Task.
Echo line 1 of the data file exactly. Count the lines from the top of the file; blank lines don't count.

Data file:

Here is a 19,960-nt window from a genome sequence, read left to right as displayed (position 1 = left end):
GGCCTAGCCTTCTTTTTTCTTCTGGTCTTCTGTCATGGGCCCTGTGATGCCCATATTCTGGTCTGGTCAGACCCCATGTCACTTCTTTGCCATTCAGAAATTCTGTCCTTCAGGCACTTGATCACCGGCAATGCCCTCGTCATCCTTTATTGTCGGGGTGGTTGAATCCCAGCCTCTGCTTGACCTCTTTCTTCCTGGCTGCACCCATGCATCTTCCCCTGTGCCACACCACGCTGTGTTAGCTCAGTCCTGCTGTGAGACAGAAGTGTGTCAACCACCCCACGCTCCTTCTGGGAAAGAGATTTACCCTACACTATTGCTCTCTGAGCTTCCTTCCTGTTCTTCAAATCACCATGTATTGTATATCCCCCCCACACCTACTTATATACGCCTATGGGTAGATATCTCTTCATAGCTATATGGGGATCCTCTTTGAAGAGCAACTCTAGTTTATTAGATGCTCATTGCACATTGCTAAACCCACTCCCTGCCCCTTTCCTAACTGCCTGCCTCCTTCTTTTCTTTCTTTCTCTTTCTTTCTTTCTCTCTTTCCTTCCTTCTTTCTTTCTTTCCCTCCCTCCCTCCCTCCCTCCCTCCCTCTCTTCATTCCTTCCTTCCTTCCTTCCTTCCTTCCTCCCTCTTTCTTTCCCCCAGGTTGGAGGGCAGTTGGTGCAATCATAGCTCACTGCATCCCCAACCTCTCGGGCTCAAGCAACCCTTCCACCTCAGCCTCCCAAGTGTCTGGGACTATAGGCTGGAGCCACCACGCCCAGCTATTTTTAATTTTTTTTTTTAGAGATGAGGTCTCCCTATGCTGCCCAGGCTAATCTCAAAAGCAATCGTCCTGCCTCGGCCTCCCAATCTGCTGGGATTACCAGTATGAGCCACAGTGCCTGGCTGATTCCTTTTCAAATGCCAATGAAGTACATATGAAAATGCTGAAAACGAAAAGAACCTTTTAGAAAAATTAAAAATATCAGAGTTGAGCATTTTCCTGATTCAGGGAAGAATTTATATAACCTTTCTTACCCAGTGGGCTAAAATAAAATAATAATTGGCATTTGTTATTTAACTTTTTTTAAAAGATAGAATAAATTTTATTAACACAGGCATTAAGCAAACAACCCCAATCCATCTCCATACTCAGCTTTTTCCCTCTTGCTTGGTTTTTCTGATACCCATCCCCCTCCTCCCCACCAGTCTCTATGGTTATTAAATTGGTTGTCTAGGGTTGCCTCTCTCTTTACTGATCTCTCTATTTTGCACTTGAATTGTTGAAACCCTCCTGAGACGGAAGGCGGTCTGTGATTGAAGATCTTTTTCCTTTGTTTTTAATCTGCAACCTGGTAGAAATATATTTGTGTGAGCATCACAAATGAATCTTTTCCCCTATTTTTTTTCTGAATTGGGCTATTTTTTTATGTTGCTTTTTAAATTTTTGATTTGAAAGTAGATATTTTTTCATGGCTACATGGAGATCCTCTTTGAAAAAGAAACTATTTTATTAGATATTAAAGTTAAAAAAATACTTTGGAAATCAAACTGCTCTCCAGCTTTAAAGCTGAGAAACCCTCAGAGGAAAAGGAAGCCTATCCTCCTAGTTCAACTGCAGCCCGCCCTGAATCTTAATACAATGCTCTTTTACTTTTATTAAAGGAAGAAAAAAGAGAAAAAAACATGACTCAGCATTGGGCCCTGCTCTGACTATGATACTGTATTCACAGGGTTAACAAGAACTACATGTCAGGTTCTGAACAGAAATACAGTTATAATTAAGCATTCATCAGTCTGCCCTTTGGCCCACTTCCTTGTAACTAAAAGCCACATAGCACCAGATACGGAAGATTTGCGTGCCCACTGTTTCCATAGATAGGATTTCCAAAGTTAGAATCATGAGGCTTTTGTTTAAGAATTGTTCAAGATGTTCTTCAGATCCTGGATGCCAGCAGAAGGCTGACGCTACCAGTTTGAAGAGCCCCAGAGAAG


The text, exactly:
Here is a 19,960-nt window from a genome sequence, read left to right as displayed (position 1 = left end):